Literature Study GuidesThe ConfessionsBook 11 Sections 14 28 Summary

The Confessions | Study Guide

Saint Augustine

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The Confessions | Book 11, Sections 14–28 (Time and Eternity) | Summary

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Summary

Augustine then asks a hackneyed question: "What was God doing before he made heaven and earth?" In developing an answer he says, "Eternity, which stands firm, has neither future nor past, but ordains future and past times." The "measureless ages" could not have passed by if God had not made them; indeed, they could not have existed if God had not created them. There could have been no passing time before God created heaven and earth. Augustine says, "If, therefore, there was no time before heaven and earth came to be, how can anyone ask what you were doing then? There was no such thing as 'then' when there was no time." Thus, there was never a time when God had not made anything, since he created time itself. What then, is time?

The human mind has the power of being aware of duration and can even measure it. Augustine then pares time down to a hypothetical moment, the smallest possible particle that can be called the present, and finds that the "present" flies by from the future into the past so quickly that "it seems to last no time at all." The present is thus "reduced to a vanishing-point." Thus, time disappears, even though people are aware of duration. But in truth, human beings can't measure the duration of the past nor the future in their awareness because it no longer exists. It now becomes clear that neither the past nor the future "have any existence."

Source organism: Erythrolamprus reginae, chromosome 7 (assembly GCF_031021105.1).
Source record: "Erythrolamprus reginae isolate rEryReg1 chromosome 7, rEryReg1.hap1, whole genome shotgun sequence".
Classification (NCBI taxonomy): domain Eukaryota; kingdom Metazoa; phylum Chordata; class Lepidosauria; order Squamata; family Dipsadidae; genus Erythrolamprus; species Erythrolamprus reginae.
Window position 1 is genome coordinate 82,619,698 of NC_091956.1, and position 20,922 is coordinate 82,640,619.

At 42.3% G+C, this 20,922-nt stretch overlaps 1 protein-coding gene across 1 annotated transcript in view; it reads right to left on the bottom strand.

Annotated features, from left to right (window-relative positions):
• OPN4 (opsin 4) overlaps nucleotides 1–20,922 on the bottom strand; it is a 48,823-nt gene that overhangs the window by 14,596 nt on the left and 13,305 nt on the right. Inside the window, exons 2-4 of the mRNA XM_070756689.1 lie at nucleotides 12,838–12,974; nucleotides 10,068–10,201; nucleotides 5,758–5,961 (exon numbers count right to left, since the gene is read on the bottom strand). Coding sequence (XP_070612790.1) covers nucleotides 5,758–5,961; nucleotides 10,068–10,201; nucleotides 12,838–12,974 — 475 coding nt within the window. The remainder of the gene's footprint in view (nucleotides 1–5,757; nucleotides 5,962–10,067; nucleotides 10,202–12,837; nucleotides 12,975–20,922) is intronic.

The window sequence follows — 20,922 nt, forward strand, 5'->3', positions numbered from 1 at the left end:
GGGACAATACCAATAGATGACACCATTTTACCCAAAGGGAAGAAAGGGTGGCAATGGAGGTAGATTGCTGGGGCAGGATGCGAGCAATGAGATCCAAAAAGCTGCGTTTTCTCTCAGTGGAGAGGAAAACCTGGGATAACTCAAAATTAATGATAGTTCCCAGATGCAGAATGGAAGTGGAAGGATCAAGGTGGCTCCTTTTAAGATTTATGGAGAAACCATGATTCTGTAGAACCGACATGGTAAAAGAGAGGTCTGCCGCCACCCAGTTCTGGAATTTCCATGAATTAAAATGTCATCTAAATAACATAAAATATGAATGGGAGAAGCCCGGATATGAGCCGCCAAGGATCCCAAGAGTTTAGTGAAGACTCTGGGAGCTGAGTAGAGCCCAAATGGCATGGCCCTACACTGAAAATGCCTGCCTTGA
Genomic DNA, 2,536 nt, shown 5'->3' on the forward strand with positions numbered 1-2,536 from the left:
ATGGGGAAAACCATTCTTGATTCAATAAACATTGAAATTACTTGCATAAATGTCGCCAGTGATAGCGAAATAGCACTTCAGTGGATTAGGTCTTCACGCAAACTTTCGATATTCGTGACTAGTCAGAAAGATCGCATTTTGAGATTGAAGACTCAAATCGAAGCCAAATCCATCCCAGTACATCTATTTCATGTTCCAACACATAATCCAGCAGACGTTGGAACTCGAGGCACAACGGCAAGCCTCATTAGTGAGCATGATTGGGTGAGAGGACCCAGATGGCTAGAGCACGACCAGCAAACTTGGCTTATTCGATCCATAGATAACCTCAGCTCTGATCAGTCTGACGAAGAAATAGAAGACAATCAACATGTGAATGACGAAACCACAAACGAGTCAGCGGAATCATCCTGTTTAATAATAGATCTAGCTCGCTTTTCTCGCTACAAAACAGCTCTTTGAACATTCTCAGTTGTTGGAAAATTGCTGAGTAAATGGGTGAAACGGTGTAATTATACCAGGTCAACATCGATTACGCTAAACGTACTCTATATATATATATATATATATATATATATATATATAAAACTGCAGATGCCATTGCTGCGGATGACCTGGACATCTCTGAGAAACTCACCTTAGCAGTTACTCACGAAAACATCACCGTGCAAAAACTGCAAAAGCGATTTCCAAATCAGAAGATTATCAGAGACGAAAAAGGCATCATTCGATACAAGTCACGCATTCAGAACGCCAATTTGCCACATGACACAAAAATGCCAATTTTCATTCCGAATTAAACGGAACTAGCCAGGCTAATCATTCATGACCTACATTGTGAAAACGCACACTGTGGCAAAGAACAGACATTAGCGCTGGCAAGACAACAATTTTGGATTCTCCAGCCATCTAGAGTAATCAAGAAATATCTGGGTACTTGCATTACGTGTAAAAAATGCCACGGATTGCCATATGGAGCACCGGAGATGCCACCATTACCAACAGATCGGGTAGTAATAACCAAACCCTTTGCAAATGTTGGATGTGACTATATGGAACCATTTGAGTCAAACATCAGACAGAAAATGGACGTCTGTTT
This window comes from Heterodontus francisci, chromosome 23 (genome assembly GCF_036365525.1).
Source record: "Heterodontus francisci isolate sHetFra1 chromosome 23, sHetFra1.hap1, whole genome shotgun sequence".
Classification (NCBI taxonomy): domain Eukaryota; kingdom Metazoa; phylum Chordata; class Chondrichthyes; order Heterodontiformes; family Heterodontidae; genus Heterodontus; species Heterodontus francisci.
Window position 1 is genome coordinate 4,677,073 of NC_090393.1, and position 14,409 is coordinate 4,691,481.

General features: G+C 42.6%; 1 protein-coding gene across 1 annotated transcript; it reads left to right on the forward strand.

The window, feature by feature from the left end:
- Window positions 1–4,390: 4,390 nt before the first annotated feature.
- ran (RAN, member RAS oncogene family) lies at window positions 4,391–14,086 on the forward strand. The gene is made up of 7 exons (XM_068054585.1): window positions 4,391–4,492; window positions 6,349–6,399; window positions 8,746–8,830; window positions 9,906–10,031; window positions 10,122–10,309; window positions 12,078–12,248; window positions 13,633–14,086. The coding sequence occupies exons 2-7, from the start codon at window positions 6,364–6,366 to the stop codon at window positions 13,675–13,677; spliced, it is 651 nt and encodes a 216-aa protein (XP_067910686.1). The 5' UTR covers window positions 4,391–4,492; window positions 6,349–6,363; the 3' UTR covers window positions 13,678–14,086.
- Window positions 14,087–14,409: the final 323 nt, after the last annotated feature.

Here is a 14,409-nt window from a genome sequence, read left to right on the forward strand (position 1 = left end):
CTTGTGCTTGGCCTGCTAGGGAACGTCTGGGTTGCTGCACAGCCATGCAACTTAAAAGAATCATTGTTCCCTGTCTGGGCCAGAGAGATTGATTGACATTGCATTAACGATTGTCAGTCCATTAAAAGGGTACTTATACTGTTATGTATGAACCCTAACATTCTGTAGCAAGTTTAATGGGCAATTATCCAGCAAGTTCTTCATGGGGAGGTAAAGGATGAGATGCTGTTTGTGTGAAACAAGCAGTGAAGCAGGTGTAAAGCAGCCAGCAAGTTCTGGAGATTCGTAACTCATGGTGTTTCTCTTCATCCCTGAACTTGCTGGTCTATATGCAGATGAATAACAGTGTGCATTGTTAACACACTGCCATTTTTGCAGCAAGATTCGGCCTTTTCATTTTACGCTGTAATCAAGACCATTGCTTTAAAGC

Analysis

These sections are quite brilliant in their reasoning. The Manichaeans who make fun of parts of the Bible (particularly the stories of the Old Testament) taunt orthodox Christian believers by asking them what God was doing before creation. Augustine's answer to this is that time (temporality) did not exist before creation, since it came into being with creation. God created time when he created manifestation (the material world). To ask where God was is also a silly question because God does not live in time, and in that sense there never was a time when Creation did not exist. God is always in the now, which must encompass people's ideas of the past and the future.

Next, Augustine analyzes time to show how there is only the now. In a thought experiment he imagines the smallest piece of time—less than a moment, perhaps—and concludes that the future is flying by into the present and receding into the past; in the process the moment is continually vanishing. Memory allows people to create a mental construct of duration, which is entirely relative. The measurement of time is derived from the experience of duration, since time cannot be grasped. In these sections Augustine is thinking about questions that continue to engage not only theologians but also physicists and neuroscientists. Although physicists have sophisticated methods for measuring duration, time has no physical attributes, and there is no direct evidence of time. There are even a few physicists who have argued that time doesn't exist. Scientists today talk about space-time, and neuroscientists wrestle with questions of how memory works and why some people lose the ability to keep track of time. From a philosophical perspective, Augustine's conclusions make sense: while people can imagine the past and the future, they can live only in the now.

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